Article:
Pop Archives

Dave Miller Set - Mr Guy Fawkes (1969)

(Michael Cox)
Australia Australia
#7 Sydney #13 Brisbane

"Mr Guy Fawkes ranks alongside Russell Morris' The Real Thing as the highwater mark of Australian pop production in the late '60s, a phenomenal single from a most memorable band." (Glenn A. Baker, liner notes to So You Wanna Be A Rock'n'Roll Star? Festival Records, 1998)

To cut a very long story ridiculously short, the first Dave Miller Set was a renamed line-up of Dave Miller And The Byrds that moved to Australia from New Zealand in 1967. Soon after, the band broke up and Dave Miller re-formed the Dave Miller Set with lead guitarist John Robinson.

For the full story, see the detailed history of Dave Miller at Milesago, as well as the (NZ) Byrds and Dave Miller Set pages at Bruce Sergent's NZ Music site. Both sources tell Dave Miller's story in the wider context of the New Zealand and Australian music scenes of the day.

See also Dave Miller's interview with Steve Kernohan, in which he tells of splicing a lo-fi tape of the original version down to shorten it before presenting it to the band.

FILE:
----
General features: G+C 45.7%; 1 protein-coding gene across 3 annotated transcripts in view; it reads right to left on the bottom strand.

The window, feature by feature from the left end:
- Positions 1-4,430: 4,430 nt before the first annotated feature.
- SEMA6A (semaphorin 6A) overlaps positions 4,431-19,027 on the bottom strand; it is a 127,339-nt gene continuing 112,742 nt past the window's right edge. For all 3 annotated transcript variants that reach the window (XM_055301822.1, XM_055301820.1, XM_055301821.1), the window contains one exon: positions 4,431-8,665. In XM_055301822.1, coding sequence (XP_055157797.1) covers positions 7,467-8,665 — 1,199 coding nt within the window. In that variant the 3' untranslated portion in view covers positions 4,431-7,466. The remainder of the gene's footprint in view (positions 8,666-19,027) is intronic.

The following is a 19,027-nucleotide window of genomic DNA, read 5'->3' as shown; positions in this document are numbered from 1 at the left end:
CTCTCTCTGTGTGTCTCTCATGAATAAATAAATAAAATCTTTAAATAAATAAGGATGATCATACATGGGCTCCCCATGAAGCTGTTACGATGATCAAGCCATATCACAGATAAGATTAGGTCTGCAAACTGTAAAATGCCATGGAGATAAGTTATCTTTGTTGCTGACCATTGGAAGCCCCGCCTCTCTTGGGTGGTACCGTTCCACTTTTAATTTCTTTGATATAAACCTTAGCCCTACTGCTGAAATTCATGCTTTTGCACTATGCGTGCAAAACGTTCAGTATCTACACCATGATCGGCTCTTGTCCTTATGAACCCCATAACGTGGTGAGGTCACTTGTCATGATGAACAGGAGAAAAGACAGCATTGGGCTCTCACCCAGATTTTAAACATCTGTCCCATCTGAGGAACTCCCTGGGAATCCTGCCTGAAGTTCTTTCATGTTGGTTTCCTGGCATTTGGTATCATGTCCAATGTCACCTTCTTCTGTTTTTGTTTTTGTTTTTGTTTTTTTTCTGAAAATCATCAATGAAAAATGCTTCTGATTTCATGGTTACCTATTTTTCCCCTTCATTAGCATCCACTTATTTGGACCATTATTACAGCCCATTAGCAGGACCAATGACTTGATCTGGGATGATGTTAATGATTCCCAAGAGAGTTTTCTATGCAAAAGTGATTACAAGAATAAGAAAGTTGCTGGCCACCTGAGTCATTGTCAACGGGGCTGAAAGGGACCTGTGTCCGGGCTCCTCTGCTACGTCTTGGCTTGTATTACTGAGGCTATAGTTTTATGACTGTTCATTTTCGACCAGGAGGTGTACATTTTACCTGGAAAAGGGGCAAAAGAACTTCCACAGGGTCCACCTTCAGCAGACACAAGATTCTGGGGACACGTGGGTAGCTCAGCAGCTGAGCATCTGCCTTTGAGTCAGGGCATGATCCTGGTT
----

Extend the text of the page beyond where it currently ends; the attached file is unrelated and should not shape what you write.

See Seasons Of Change by Blackfeather which originated in a Dave Miller Set live performance.

References: Dave Miller Set page at Milesago. (NZ) Byrds and Dave Miller Set pages at Bruce Sergent's NZ Music site.

Eire Apparent - Mr Guy Fawkes (1969)

(Michael Cox)
Original version

From 1969 album Sunrise, produced by Jimi Hendrix.

Eire Apparent was formed by four former Irish showband musicians who met in the UK. Initially named People, they were renamed when they were taken up by Jimi Hendrix's management and signed to his record label.

Eire Apparent toured England with Hendrix and then America, when founding member Henry McCullough quit, to be replaced by Mick Cox, writer of Mr Guy Fawkes.

McCullough is now better remembered for his membership of Joe Cocker's Grease Band (he played on With A Little Help From My Friends) and the first line-up of Paul McCartney's Wings.

References: All Music Guide entries on Eire Apparent, Henry McCullough and Wings.
Further reading: Bruce Eder's detailed Eire Apparent article at AMG which also outlines the later careers of the band members.